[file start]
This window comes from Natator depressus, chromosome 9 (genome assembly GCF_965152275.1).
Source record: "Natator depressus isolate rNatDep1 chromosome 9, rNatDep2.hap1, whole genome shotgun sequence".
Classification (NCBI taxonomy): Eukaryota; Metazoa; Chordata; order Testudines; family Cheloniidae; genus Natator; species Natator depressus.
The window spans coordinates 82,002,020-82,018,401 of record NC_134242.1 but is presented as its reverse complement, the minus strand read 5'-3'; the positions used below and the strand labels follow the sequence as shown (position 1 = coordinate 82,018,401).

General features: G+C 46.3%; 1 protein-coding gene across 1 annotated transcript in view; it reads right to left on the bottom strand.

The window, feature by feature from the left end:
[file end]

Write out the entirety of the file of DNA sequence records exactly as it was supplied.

This window comes from Natator depressus, chromosome 9 (genome assembly GCF_965152275.1).
Source record: "Natator depressus isolate rNatDep1 chromosome 9, rNatDep2.hap1, whole genome shotgun sequence".
Classification (NCBI taxonomy): Eukaryota; Metazoa; Chordata; order Testudines; family Cheloniidae; genus Natator; species Natator depressus.
The window spans coordinates 82,002,020-82,018,401 of record NC_134242.1 but is presented as its reverse complement, the minus strand read 5'-3'; the positions used below and the strand labels follow the sequence as shown (position 1 = coordinate 82,018,401).

General features: G+C 46.3%; 1 protein-coding gene across 1 annotated transcript in view; it reads right to left on the bottom strand.

The window, feature by feature from the left end: